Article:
Justice and Home Affairs Council, 08-09/06/2017

Council of the EU

Main results

Criminal justice in cyberspace

Ministers of Justice and Home Affairs discussed the way forward on e-evidence on the basis of the practical solutions identified as a result of the Commission's expert process. They supported the swift implementation of a number of practical measures to improve cooperation among judicial authorities and with service providers. These include the creation of an electronic user-friendly version of the European Investigation Order (EIO), the creation of single points of contacts within the authorities of member states and service providers to facilitate cooperation, the streamlining of service providers' policies on procedures and conditions to request access, the standardisation of forms used by member states to request access to e-evidence, amongst others. To improve cooperation with US authorities, a key partner when it comes to e-evidence, the exchange of best practices and training of practitioners should also be further enhanced.

A large majority of them supported the need to consider EU legislative action regarding direct cooperation  with service providers and setting EU common conditions and minimum safeguards for direct access to data by authorities from a computer system.  Many underlined that in developing such a framework due account must given to the issues of data protection as well as the need to take into account and ensure synergies as appropriate with current discussions taking place at international level. Taking into account the sense of urgency raised by a number of ministers, the Commission announced its intention to present a legislative proposal early next year.

The European Commission briefed ministers on the work carried out in the expert process on encryption, which is foreseen to continue during the coming months. The Presidency also briefed ministers on the state of play with regard to data retention.

Children in migration

Ministers of Justice and Home Affairs jointly discussed the current challenges related to the increased number of children in migration travelling to and arriving in the European Union. In 2015 and 2016, 30 percent of asylum applicants in the EU were children, many of them travelling without their family.

Ministers adopted Council conclusions to reaffirm that children in migration have the right to be protected, in line with relevant provisions of EU law, including the EU Charter of Fundamental Rights, and with international law on the rights of the child.

"Children in migration require a specific protection as they are exposed to high risks of violence, trafficking or exploitation along migration routes. The debate is a first step. We now need to move forward and ensure that we take, at national level, appropriate and practical measures such as those proposed by the Commission in its recent communication."

Maltese presidency

Other Justice issues

The Council adopted a number of general approaches including on the directive on the supply of digital content and services, on the proposal for a directive on countering money laundering by means of criminal law, and on data protection by the union institutions and bodies.

The member states participating in enhanced cooperation adopted a general approach on the proposal for a regulation of the Council on the establishment of the European Public Prosecutor's Office, whose role is to combat crimes against the EU's financial interests.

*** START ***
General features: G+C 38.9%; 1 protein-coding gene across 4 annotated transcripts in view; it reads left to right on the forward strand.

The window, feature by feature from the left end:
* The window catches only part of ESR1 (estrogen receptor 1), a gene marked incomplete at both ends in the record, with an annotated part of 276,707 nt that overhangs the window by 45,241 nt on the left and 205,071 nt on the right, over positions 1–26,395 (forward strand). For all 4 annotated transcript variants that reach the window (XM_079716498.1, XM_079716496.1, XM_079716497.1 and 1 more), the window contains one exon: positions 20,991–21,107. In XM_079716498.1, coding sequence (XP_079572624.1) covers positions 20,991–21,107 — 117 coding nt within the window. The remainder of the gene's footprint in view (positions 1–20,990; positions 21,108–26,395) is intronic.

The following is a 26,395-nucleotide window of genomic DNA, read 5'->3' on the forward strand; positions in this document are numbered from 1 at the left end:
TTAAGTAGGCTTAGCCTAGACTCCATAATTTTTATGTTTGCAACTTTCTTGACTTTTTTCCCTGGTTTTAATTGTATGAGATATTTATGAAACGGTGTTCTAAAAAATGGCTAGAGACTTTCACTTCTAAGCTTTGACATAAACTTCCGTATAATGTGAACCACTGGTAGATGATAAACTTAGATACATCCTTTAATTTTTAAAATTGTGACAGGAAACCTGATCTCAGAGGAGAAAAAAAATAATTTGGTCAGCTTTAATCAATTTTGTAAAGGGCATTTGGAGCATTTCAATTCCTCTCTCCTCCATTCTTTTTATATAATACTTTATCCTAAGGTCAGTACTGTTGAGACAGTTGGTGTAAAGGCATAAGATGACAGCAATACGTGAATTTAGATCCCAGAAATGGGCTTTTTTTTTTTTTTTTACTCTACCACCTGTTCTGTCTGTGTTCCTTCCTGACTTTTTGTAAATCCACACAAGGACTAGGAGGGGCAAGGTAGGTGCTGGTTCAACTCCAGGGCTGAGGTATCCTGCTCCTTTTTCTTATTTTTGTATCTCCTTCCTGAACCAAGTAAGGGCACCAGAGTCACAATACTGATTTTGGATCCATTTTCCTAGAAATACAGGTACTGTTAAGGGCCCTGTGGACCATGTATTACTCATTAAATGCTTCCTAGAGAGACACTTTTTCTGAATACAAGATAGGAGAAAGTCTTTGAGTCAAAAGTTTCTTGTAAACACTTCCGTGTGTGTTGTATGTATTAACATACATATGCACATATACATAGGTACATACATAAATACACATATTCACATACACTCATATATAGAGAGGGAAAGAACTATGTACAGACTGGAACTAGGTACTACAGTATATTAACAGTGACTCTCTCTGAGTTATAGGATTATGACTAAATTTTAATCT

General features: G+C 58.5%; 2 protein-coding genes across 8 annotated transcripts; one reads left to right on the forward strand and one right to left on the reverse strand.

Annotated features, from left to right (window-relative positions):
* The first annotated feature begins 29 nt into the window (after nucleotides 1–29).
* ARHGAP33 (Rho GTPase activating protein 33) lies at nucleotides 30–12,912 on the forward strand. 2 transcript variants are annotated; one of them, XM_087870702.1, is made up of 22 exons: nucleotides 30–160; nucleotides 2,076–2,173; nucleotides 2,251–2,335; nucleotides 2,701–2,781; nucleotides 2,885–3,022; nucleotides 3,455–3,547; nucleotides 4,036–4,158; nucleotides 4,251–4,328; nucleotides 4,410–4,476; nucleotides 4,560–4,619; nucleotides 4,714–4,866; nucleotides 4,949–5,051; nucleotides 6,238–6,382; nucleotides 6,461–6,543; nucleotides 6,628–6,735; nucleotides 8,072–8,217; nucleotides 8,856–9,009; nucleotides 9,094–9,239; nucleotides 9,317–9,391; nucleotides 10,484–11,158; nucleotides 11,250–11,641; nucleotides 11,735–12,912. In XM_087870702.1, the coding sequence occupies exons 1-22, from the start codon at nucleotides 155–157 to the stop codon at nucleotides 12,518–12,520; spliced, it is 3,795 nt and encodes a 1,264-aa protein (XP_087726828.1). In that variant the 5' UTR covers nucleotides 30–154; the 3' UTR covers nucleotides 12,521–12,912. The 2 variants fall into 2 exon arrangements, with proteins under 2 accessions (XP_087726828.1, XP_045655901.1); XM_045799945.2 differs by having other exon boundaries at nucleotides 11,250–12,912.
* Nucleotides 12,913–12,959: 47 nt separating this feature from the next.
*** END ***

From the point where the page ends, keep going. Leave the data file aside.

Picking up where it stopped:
Migration policy

Ministers exchanged views on migration policy, in particular on the situation in the Central Mediterranean and on the implementation of the Malta declaration of 3 February 2017. 

They also discussed return and readmission policy, where ministers underlined the importance of further reinforcing EU return policy and making it more efficient. On Thursday, the Council adopted conclusions on enhancing return and readmission of illegally staying persons, which mention in particular the need to consider stronger coordination between the areas of return and visa policy.

Reform of  the common European asylum system

Ministers took stock of work carried out so far on the reform of the common European asylum system (CEAS) and discussed the way forward.

The EU continues building on its comprehensive approach to migration. This includes tackling migration flows, improving returns of those who are not in need of international protection and reforming the common European asylum system.

Maltese presidency of the Council

European travel information and authorisation system

The Council agreed a general approach on the proposal for a European travel information and authorisation system (ETIAS). This system will allow for advance checks and, if necessary, deny travel authorisation to visa-exempt third-country nationals travelling to the Schengen area.

Other home affairs issues

Ministers exchanged views on improving information exchange and interoperability of information systems, on which the Council adopted conclusions on Thursday. Work on this topic will continue during the upcoming Estonian presidency.

Ministers discussed the legislative proposals to improve the Schengen Information System (SIS). In particular, they focused on three points: preventive alerts for children at risk of abduction, alerts on persons and objects for inquiry checks and enhancing the SIS in the area of judicial cooperation. They broadly agreed on the possibility to include preventive alerts for children at risk of abduction, as well as alerts on persons and objects for inquiry checks. The issue of enhancing the use of SIS in the area of judicial cooperation will be explored at a later stage. Work will continue at technical level on the basis of this guidance.

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